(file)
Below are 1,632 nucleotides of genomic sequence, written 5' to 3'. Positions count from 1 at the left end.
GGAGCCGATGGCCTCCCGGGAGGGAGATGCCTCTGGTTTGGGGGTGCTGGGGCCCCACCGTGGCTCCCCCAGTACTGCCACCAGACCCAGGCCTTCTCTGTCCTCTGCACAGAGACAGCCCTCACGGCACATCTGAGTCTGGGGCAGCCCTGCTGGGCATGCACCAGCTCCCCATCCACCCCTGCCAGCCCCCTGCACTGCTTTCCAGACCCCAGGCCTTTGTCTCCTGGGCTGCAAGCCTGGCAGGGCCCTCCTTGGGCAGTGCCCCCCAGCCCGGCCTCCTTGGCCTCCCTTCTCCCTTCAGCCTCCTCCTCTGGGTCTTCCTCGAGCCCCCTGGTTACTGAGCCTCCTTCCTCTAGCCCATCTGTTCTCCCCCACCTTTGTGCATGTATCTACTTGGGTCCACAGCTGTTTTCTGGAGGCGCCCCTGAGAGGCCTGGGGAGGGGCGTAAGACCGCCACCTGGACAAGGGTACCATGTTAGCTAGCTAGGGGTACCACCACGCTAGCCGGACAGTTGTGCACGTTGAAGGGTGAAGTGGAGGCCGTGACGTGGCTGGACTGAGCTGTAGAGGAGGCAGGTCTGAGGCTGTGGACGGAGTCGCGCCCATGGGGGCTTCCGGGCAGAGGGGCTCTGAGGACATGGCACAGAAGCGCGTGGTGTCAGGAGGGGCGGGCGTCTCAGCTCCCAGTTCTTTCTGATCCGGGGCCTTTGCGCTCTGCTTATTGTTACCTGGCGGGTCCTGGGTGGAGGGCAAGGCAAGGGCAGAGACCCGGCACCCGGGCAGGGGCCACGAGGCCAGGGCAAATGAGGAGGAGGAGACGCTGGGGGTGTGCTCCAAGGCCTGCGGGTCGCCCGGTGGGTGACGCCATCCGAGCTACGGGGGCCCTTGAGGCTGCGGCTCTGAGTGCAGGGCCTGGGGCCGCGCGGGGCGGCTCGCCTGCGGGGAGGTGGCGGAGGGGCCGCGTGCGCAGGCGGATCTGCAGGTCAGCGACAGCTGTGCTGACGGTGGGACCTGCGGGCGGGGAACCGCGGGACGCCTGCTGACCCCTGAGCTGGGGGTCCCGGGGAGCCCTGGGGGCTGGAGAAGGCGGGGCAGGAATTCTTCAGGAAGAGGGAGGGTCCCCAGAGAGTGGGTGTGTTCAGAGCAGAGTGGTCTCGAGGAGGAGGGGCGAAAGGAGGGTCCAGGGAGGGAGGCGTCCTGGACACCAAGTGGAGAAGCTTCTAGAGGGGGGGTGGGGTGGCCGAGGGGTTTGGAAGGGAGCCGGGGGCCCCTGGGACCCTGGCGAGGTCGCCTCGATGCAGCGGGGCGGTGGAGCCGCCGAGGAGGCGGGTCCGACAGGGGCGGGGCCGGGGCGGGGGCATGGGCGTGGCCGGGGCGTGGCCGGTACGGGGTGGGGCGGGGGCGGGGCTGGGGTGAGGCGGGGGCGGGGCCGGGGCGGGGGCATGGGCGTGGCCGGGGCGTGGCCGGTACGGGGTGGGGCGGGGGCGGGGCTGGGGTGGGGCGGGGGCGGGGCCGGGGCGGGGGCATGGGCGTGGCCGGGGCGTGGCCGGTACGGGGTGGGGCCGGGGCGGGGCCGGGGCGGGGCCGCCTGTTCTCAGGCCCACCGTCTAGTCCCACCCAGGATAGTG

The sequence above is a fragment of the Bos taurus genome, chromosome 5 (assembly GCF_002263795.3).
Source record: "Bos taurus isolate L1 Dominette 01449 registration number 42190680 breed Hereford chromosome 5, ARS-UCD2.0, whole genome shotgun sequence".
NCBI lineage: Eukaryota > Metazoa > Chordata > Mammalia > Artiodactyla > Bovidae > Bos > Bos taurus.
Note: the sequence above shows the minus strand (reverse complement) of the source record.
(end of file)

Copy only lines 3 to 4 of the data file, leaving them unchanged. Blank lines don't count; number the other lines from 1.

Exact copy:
The sequence above is a fragment of the Bos taurus genome, chromosome 5 (assembly GCF_002263795.3).
Source record: "Bos taurus isolate L1 Dominette 01449 registration number 42190680 breed Hereford chromosome 5, ARS-UCD2.0, whole genome shotgun sequence".